- The second says ‘there is a single apportionable claim in proceedings in respect of the same loss or damage, even if the claim for loss or damage is based on more than one cause of action (whether or not of the same or a different kind).’
One resolution of the two provisions’ interrelationship was that, once an apportionable claim was identified, all the causes of action under which the same loss was claimed were to bundled up — regardless of whether the other causes of action were apportionable claims or not — and treated for the purposes of the apportionment of liability as one apportionable claim. A reason why that argument seems strong is that in the particular case of the Corporation Act, 2001 (Cth)’s proportionate liability regime, there is only one kind of apportionable claim, that is, a claim for damages for breach of the prohibition on misleading and deceptive conduct. Under this construction, the first provision’s talk of apportionable claims and unapportionable claims would be taken to refer to such claims which were not pleaded alternatively in pursuit of the same damage.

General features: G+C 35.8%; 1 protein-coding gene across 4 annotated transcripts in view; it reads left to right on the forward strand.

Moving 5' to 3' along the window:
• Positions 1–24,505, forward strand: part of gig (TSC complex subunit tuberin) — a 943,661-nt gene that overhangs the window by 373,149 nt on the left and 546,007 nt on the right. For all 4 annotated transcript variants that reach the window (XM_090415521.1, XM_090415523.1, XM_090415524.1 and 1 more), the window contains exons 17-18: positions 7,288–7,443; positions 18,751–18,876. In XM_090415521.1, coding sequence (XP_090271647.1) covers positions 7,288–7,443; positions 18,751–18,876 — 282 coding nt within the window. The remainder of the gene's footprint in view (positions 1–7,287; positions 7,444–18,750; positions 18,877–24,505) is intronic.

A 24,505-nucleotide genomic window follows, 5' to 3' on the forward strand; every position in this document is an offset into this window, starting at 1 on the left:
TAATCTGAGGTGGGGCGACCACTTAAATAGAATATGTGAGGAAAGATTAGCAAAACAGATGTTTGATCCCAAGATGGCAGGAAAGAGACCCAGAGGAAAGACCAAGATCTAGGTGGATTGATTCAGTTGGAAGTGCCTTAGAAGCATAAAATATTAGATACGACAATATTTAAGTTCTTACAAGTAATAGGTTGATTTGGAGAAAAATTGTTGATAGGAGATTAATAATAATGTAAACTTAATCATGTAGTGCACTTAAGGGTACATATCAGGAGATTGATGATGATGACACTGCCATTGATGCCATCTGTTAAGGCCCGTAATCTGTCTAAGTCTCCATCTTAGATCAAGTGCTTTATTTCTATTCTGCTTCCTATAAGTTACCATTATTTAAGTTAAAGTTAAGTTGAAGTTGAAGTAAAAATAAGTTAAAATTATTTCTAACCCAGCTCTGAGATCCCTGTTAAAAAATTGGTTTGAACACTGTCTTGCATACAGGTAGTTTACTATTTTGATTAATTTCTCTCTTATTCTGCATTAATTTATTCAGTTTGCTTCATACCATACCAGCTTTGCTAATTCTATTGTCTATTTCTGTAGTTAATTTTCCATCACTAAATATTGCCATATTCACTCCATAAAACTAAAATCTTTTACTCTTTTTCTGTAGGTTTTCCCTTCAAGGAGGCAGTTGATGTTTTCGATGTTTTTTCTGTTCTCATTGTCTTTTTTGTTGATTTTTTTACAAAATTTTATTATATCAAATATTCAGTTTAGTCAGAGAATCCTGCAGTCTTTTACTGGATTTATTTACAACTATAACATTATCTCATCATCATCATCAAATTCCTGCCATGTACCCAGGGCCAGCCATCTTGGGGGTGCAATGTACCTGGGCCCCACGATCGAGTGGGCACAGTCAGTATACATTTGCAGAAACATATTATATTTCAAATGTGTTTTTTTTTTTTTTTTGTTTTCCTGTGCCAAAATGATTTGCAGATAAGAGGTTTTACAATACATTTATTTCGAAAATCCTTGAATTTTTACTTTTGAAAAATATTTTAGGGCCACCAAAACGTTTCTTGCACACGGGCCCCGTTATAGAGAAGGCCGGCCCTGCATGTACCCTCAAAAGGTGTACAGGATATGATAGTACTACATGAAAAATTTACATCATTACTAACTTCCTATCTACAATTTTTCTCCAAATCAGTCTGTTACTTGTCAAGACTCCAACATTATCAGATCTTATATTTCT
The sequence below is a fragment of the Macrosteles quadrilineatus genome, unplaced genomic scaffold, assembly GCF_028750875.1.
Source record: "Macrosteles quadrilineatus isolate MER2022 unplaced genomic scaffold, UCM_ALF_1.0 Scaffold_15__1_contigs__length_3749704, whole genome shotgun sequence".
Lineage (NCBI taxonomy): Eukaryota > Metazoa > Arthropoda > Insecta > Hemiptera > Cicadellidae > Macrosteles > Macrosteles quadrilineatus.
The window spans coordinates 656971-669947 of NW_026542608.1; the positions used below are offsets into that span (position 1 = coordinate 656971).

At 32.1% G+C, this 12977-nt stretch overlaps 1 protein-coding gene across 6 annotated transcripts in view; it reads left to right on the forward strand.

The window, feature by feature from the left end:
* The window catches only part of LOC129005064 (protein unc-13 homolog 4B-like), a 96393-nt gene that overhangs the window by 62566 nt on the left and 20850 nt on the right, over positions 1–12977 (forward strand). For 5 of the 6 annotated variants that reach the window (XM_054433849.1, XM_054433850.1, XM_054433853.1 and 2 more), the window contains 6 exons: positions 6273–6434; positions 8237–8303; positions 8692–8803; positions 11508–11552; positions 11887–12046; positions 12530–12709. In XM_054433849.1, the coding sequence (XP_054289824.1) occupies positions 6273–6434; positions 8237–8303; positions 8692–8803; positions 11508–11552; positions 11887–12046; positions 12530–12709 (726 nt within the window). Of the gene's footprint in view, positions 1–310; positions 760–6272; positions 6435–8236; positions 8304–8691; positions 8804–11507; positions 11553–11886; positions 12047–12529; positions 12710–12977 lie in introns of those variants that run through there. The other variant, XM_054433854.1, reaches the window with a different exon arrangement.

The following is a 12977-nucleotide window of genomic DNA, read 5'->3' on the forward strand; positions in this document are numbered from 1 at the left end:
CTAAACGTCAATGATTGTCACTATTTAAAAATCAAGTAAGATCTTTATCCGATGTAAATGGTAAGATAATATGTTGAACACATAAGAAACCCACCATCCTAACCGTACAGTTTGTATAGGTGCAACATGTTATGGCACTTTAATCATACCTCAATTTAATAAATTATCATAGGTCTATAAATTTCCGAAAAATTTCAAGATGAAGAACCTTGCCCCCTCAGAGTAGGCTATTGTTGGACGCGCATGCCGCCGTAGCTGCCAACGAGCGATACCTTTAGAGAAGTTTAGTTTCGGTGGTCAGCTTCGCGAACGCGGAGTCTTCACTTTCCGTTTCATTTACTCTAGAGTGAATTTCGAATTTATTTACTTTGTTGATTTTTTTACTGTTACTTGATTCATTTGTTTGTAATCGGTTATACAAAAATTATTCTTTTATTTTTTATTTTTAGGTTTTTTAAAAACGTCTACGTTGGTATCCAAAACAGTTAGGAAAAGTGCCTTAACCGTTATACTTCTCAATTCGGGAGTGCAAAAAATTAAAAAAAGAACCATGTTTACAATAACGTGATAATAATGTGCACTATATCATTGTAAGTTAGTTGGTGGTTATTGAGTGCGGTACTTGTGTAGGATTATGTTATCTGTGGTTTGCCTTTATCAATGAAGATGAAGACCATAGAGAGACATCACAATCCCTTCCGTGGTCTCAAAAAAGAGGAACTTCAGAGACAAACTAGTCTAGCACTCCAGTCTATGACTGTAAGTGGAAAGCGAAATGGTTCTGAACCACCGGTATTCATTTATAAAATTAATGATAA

The alternative resolution was that each cause of action was to be determined separately, even if for the same damage, and apportioned if it was an apportionable claim, and not apportioned if it was not.
Justice Hollingworth refrained from deciding which was the correct construction, but found that the first was not so obviously correct as to not require her to consider the possibility that the trial judge would find that he or she had to consider each cause of action and each associated proportionate liability regime separately.
Can plaintiffs plead around the proportionate liability regime by choosing causes of action ever so cleverly?